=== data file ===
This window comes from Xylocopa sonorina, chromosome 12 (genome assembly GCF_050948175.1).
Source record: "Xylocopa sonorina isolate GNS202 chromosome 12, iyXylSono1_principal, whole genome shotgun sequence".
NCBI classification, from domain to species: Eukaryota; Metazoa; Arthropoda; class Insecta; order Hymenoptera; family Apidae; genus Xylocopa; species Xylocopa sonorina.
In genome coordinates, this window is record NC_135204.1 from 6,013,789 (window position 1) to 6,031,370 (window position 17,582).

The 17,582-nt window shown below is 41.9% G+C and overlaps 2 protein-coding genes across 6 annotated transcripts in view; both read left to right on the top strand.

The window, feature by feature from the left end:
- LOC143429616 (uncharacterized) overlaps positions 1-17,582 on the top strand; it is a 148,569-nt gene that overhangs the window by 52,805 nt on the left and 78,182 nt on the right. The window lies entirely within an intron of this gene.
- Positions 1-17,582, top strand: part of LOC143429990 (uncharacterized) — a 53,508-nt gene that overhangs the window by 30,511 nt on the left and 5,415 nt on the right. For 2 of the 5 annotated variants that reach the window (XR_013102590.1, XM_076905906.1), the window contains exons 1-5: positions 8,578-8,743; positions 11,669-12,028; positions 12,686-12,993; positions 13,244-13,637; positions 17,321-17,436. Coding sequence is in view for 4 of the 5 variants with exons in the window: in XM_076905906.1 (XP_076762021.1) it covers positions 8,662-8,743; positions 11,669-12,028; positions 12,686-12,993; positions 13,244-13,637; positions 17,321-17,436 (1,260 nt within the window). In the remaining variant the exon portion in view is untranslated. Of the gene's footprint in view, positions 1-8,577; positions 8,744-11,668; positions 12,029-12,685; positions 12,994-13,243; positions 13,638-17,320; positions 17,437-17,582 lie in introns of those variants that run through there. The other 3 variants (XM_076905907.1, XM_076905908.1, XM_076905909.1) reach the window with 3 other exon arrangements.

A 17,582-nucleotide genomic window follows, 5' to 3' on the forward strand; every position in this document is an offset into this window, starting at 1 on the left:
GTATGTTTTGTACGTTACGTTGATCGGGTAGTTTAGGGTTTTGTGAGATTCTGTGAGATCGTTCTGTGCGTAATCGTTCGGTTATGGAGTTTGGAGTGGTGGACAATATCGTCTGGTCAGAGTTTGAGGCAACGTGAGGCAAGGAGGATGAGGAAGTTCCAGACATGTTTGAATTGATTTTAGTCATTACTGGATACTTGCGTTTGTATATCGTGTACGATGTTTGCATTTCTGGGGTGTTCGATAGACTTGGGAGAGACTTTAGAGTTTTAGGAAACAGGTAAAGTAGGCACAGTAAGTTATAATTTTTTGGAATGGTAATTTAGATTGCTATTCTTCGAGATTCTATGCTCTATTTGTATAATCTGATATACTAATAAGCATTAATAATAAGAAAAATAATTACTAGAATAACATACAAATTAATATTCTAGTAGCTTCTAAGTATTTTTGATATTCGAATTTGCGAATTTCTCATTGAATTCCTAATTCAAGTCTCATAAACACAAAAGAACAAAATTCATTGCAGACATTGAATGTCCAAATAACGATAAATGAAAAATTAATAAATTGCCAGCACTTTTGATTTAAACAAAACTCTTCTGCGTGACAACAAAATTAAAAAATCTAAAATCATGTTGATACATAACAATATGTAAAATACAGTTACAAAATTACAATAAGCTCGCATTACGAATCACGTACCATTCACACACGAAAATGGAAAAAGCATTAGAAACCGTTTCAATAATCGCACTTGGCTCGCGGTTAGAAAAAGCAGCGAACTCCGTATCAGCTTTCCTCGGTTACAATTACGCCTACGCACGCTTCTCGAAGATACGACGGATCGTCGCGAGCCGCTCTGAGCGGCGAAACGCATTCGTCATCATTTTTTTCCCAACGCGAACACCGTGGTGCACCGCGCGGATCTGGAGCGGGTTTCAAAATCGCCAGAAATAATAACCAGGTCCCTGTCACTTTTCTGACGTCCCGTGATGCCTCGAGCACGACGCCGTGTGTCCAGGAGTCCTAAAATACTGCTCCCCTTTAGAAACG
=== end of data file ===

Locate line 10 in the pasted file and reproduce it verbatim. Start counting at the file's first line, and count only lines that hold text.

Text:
GTATGTTTTGTACGTTACGTTGATCGGGTAGTTTAGGGTTTTGTGAGATTCTGTGAGATCGTTCTGTGCGTAATCGTTCGGTTATGGAGTTTGGAGTGGTGGACAATATCGTCTGGTCAGAGTTTGAGGCAACGTGAGGCAAGGAGGATGAGGAAGTTCCAGACATGTTTGAATTGATTTTAGTCATTACTGGATACTTGCGTTTGTATATCGTGTACGATGTTTGCATTTCTGGGGTGTTCGATAGACTTGGGAGAGACTTTAGAGTTTTAGGAAACAGGTAAAGTAGGCACAGTAAGTTATAATTTTTTGGAATGGTAATTTAGATTGCTATTCTTCGAGATTCTATGCTCTATTTGTATAATCTGATATACTAATAAGCATTAATAATAAGAAAAATAATTACTAGAATAACATACAAATTAATATTCTAGTAGCTTCTAAGTATTTTTGATATTCGAATTTGCGAATTTCTCATTGAATTCCTAATTCAAGTCTCATAAACACAAAAGAACAAAATTCATTGCAGACATTGAATGTCCAAATAACGATAAATGAAAAATTAATAAATTGCCAGCACTTTTGATTTAAACAAAACTCTTCTGCGTGACAACAAAATTAAAAAATCTAAAATCATGTTGATACATAACAATATGTAAAATACAGTTACAAAATTACAATAAGCTCGCATTACGAATCACGTACCATTCACACACGAAAATGGAAAAAGCATTAGAAACCGTTTCAATAATCGCACTTGGCTCGCGGTTAGAAAAAGCAGCGAACTCCGTATCAGCTTTCCTCGGTTACAATTACGCCTACGCACGCTTCTCGAAGATACGACGGATCGTCGCGAGCCGCTCTGAGCGGCGAAACGCATTCGTCATCATTTTTTTCCCAACGCGAACACCGTGGTGCACCGCGCGGATCTGGAGCGGGTTTCAAAATCGCCAGAAATAATAACCAGGTCCCTGTCACTTTTCTGACGTCCCGTGATGCCTCGAGCACGACGCCGTGTGTCCAGGAGTCCTAAAATACTGCTCCCCTTTAGAAACG